Do you remember when Amazon sold books, and e-commerce was a novelty? The internet has certainly had a significant impact on the way we shop. Now, with blockchain, the retail landscape will be transformed once again.

Here are some of the biggest opportunities for blockchain in retail:

Supply chain and inventory management: Storing information on a distributed ledger makes it possible for retailers to check the information about any product, instantly and in real time. Source and location data is available to any party on the network. This lets retailers optimize just-in-time delivery, ensuring that products are at the locations that most need them. Storing information about products on the blockchain also lets retailers confirm the authenticity of goods along the supply chain. This allows retailers to verify the conditions under which food products are produced, transported and stored, allowing for a much greater degree of product safety. Providing the same information to consumers lets them trust that they are purchasing food that is allergen-free, or goods that are produced in an ethical manner. Because the transparent and permanent nature of the distributed ledger makes forging records impossible, products recorded on the blockchain are also much less likely to be counterfeit.

Payments and accounting: Cryptocurrencies such as Bitcoin were the first use case for blockchain and they have utility in retail.[1] Because payments made on the blockchain do not pass through a middleman, processing fees are lower. Merchants can pass these savings on to consumers. Cryptocurrency payments can also be more practical for international payments and micro payments. This might contribute to growing economies in developing nations. Since distributed ledgers record payment information accurately and permanently, accounting tasks will be streamlined. Smart contracts can also make automated payments for a wide range of products and services a reality.

Another use for smart contracts is in HR processes. Education or training credentials can be verified and tracked on the blockchain, ensuring that employers have access to records of potential employees’ accomplishments.[2] Smart contracts can execute benefits such as health insurance; they can also trigger wage increases based on performance reviews or length of employment. Blockchain can even provide an indelible record of employee attendance, which can help managers deal with absenteeism.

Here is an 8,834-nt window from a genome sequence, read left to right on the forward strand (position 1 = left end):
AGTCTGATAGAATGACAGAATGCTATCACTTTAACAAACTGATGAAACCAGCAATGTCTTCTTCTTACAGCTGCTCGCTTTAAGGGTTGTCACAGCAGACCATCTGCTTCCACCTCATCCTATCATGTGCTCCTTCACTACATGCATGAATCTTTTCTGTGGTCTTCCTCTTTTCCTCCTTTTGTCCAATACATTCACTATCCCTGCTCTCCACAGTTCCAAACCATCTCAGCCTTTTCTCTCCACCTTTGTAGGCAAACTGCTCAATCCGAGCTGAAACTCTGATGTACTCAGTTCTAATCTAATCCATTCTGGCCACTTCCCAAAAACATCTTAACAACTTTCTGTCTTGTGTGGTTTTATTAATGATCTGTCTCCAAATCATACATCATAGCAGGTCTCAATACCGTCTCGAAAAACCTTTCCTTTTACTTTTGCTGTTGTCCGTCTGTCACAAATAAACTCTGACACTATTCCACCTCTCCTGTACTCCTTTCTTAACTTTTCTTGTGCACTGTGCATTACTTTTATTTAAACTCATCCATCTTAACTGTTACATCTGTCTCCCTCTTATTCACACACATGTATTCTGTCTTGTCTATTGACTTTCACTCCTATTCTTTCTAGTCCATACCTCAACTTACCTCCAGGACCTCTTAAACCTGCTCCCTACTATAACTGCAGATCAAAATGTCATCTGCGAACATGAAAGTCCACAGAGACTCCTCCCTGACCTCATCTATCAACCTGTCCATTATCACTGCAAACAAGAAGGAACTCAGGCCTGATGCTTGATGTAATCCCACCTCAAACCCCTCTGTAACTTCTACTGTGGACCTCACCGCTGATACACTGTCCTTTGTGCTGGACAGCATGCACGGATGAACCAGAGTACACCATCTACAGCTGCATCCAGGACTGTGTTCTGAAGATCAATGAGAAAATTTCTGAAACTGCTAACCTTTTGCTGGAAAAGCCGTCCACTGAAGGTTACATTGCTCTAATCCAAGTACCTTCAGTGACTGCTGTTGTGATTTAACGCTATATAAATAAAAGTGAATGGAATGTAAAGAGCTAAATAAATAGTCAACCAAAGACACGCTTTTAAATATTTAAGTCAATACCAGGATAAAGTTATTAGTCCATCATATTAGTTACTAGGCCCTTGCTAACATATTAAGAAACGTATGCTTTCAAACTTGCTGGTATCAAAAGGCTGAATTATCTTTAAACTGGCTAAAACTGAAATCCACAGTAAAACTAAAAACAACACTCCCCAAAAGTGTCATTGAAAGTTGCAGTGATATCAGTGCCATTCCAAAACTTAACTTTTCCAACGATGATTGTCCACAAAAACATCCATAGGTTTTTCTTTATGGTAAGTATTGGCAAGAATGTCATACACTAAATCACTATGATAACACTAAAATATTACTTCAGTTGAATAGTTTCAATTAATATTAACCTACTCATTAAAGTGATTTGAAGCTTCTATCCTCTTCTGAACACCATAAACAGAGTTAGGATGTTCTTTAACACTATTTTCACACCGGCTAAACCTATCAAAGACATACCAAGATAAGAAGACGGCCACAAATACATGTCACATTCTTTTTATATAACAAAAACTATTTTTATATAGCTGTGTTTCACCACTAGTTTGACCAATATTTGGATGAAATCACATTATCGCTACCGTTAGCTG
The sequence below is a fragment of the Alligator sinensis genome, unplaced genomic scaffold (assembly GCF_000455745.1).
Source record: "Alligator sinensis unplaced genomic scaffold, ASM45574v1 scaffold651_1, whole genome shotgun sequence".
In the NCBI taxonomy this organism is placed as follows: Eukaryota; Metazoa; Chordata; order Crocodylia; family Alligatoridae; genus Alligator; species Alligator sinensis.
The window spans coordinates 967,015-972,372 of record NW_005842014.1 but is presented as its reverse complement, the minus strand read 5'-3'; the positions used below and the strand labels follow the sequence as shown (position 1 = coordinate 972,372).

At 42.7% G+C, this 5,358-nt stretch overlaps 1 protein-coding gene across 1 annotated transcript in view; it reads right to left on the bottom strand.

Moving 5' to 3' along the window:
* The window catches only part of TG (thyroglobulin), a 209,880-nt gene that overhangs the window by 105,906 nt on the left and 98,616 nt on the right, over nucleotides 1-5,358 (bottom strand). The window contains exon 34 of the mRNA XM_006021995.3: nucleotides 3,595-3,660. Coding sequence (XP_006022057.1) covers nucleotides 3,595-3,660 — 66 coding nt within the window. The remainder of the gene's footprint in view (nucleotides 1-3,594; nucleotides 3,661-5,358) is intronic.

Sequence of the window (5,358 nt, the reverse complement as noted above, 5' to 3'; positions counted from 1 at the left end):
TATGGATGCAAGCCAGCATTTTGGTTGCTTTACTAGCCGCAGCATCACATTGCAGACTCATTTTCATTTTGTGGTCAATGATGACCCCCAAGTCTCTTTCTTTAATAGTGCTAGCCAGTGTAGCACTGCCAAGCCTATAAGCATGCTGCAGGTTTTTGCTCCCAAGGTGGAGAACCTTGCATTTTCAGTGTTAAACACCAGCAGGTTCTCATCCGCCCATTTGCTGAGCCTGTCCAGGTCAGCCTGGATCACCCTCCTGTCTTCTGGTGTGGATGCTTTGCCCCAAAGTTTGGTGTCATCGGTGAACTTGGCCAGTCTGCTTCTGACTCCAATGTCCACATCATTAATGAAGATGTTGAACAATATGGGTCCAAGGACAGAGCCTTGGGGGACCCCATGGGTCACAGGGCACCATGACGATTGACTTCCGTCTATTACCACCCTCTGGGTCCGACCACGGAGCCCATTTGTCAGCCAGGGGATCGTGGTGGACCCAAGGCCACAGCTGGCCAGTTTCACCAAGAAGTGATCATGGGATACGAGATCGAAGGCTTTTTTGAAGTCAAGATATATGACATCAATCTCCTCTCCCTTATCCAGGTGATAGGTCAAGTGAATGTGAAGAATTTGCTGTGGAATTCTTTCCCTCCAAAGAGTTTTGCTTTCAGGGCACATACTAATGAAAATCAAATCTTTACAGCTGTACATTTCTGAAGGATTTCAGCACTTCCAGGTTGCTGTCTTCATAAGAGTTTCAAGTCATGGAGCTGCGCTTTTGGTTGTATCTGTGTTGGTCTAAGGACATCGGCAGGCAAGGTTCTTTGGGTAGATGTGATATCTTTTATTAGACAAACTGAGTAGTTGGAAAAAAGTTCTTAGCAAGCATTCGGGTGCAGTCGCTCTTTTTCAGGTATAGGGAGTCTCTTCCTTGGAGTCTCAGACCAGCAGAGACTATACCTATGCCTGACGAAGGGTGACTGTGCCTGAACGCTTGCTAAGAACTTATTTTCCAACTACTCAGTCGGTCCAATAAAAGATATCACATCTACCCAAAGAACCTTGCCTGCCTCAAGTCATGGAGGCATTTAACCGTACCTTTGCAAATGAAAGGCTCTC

Data collection: Marketers and retailers depend on data. Data about customers – where they live, what products they consider buying, and what they purchase – is invaluable. But in today’s climate of data breaches and stolen information, many customers are reluctant to share their data. Putting customer information on the blockchain benefits both customers and retailers. Customers would be able to keep control of their data. And because retailers would have access to AI-powered recommendations about customer preferences, rather than the data itself, customer privacy would also be maintained.

Advertising: While the speeds with which blockchain ledgers currently process transactions don’t yet make it viable for digital advertising, purchasing advertising via the blockchain can increase transparency, a needed development in an industry where marketplaces engage in blind market bidding, driving up costs for both buyers and sellers.[3] Blockchain technology can also record customer impressions for a specific campaign, providing valuable data for marketers. Finally, retailers might make use of smart contracts linked to geolocation beacons to deliver targeted advertising to a specific market: the specific material delivered to the consumer might depend upon previous purchases or responses to a survey.

Loyalty & rewards: Consumers have a love/hate relationship with loyalty and rewards programs. People like knowing that they can earn rewards for making purchases, but they are often frustrated by complex terms and conditions, offers that expire unexpectedly, or rewards that require jumping through hoops to redeem. Shifting rewards to blockchain-based tokens would eliminate many of these issues. Tokens are easily transferrable, and would not be limited to a single retailer. Tokens could also be used in conjunction with smart contracts to personalize rewards based on a customer’s preferences or purchase history.

In the end, perhaps the most significant benefit for blockchain in the retail space is that it can improve the consumer experience. Enhancements to the supply chain, trust in product quality, lower costs, control over one’s own data, personalized advertising and better rewards programs: all these ultimately contribute to customer satisfaction. Retailers have little to lose and much to gain from adopting blockchain technology.